• Karen R. Houston, TX
    April 12, 2015 7:38 a.m.

    @ Rocket Science

    "To what extent should persons be forced to participate against what is their religious convictions?"

    I think this is the question that the Alliance Defending Freedom - they're representing the florist - is hoping to get to SCOTUS and answered in their favor. But this is just one way of framing the question and it conveniently leaves out a germane fact: the existing anti-discrimination ordinance.

    So isn't the question, "To what extent should religious belief be allowed to exempt a private citizen from civil law in the public marketplace?"

    This is the real battle being waged and, IMO, it's far more a political one than a religious one. Imagine the power that religious individuals would gain if they're allowed to subject their customers to their personal beliefs. Imagine the power this would give to their religions! The government would have conceded that religious belief trumps civil law in every sphere, public and private. And the wall between church and state would come tumbling down.

    Be careful what you wish for. That wall is what has been protecting believers from each other.

  • Lyn52 Saint George, UT
    April 12, 2015 7:13 a.m.

    You are in business to serve everyone, leave your personal beliefs at home.

  • windsor City, Ut
    April 12, 2015 3:57 a.m.

    She may think she is only "a little grain of sand"--but she is THE florist who the world thinks of when reading anything about 'florists' or 'bakers' or 'photographers' etc who are sued and punished when they choose not to be a part of a same sex wedding.

  • 2close2call Los Angeles, CA
    April 12, 2015 3:04 a.m.

    What this lady is doing by denying service to gay people is completely immoral in my belief system!

  • 2close2call Los Angeles, CA
    April 12, 2015 3:02 a.m.

    This woman clearly brought this on herself because of her prejudice. She clearly is willing to still provide service for other lifestyles that she disagrees with according to her religion like divorced people getting remarried, agnostics or atheists who marry, etc. She just happens to draw the line at Gay people, it clearly has nothing to do with a perfect God.

  • bamidan WEST RICHLAND, WA
    April 12, 2015 1:07 a.m.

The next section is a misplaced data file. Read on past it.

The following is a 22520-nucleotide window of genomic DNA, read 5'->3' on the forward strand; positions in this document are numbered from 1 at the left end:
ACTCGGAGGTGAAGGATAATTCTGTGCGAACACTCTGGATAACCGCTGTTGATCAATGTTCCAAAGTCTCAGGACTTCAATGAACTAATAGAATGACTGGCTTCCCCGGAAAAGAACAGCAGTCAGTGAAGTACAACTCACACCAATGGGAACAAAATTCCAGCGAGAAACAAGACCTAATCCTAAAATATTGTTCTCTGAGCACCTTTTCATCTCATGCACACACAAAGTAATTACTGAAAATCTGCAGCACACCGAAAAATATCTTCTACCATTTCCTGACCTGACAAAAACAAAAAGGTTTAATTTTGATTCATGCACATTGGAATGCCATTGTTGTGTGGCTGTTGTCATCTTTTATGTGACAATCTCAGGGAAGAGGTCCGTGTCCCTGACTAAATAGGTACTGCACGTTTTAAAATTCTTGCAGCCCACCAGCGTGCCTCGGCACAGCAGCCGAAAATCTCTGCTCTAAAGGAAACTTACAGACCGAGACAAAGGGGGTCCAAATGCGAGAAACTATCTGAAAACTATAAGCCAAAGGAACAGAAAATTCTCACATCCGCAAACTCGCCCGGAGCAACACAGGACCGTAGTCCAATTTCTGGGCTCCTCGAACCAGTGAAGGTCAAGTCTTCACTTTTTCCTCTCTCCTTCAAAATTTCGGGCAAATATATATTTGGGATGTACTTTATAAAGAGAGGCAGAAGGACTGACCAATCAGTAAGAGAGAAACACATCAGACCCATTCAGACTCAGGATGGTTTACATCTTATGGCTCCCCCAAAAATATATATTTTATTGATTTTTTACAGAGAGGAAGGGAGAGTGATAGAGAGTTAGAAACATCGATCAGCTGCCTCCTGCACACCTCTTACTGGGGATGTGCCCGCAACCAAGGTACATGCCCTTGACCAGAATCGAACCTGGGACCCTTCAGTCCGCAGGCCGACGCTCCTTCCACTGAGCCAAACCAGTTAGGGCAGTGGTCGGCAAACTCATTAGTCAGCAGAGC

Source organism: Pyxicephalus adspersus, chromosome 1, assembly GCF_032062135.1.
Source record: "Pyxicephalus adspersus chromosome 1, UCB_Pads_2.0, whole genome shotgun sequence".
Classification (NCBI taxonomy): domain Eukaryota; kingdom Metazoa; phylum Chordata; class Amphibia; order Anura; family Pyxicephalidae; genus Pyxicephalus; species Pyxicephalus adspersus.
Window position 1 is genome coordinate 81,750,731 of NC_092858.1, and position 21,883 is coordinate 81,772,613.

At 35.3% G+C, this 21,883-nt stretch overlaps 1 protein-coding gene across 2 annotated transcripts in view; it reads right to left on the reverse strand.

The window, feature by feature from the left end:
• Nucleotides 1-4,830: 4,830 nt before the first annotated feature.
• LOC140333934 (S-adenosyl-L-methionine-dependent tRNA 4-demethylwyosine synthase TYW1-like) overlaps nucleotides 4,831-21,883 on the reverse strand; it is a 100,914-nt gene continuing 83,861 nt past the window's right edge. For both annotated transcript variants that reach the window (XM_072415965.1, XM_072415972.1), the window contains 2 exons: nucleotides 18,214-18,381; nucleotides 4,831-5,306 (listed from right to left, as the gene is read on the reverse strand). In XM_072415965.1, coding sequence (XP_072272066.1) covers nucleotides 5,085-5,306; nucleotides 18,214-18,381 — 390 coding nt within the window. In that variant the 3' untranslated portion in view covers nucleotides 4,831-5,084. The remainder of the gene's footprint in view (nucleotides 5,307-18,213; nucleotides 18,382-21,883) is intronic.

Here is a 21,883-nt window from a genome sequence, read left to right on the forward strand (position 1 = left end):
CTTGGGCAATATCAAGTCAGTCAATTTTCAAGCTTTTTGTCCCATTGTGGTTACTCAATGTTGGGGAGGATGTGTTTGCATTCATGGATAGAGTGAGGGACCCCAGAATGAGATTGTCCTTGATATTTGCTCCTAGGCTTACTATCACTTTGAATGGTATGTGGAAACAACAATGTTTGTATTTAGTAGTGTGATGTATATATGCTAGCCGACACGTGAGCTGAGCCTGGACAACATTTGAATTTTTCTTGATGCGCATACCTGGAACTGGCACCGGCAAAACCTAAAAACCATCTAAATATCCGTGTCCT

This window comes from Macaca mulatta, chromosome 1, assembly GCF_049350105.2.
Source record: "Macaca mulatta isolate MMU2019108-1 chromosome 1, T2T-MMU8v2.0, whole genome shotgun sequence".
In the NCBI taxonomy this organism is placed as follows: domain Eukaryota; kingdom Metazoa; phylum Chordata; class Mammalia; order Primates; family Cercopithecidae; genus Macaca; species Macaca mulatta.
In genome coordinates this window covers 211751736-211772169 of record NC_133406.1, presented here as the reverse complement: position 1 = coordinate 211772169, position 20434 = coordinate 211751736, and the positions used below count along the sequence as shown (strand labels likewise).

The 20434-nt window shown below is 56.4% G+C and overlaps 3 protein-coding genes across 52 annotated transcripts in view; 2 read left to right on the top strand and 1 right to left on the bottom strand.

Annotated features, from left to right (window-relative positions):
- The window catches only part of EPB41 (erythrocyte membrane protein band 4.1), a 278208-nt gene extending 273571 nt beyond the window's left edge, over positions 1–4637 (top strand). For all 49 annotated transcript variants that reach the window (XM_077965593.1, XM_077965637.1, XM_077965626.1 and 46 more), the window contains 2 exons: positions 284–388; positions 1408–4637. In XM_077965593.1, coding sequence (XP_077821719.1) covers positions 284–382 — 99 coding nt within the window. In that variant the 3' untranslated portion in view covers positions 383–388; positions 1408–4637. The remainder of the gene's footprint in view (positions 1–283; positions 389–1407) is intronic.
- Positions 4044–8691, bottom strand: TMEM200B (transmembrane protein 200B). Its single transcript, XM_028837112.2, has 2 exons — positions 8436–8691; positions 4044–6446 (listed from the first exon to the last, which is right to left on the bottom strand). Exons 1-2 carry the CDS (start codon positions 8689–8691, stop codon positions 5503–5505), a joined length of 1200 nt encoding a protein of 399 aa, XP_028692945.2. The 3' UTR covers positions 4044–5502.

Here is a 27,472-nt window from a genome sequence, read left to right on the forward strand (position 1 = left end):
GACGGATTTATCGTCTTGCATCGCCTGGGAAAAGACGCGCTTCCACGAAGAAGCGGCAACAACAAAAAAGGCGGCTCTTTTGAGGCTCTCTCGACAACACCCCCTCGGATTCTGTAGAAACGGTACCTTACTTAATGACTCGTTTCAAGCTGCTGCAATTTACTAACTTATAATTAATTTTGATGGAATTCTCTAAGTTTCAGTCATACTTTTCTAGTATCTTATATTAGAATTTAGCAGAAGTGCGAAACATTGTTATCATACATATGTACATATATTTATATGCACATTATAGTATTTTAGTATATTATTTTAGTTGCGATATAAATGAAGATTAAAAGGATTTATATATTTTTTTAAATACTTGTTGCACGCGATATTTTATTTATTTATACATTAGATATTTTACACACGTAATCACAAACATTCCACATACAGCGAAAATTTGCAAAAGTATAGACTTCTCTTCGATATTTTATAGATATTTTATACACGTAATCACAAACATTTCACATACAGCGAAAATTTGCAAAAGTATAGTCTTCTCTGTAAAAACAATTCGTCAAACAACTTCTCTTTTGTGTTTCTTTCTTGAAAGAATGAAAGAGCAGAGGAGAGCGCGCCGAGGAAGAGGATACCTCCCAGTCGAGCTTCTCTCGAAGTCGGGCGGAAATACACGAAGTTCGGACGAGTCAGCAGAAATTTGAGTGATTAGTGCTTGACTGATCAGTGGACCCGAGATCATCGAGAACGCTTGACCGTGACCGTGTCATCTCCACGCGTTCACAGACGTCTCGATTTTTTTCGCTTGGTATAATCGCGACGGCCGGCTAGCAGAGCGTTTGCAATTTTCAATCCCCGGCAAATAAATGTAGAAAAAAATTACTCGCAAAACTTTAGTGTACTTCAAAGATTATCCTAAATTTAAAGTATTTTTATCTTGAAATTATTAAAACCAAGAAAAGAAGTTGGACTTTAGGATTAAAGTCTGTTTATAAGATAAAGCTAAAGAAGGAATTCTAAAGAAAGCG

We the consumers have the power. Why would we want to give this power to the government? When I have issues with a business, or if they have issues with me, I have the opportunity to take my business elsewhere and let others know of my experience. Should the government be in the business of coercion? Once they start coercing selling, soon coercing buying will follow. I'd much prefer the market place to be the determining factor. Plus it's nice to know who the bigots are, so I know who I'll avoid.

  • B ob Richmond, CA
    April 11, 2015 11:48 p.m.

    Since there was another florist...meaning this florist wasn't the only available option...what is the problem?

  • Tolstoy salt lake, UT
    April 11, 2015 11:22 p.m.

    @rocket science
    What do you think this whole discussion is about? If someone decision to ignore accommodation and none discrimination laws as they apply to business then they may lose Thier business, that's the choice they make. Religous beliefs do not trump others rights when it comes to accomadations in the past nor do they do so now.

  • Maudine SLC, UT
    April 11, 2015 9:34 p.m.

    Some Christians believe, based on the Bible, that homosexuality is a sin. This florist is one of them. In spite of that, she is more than willing to sell flowers to a homosexual man courting another homosexual man, she will sell them flowers to celebrate their fornication and living together - but when they, according to civil law and the dictates of their religion, want to formalize their relationship and provide each other legal protections in case of future negative events, she draws a line.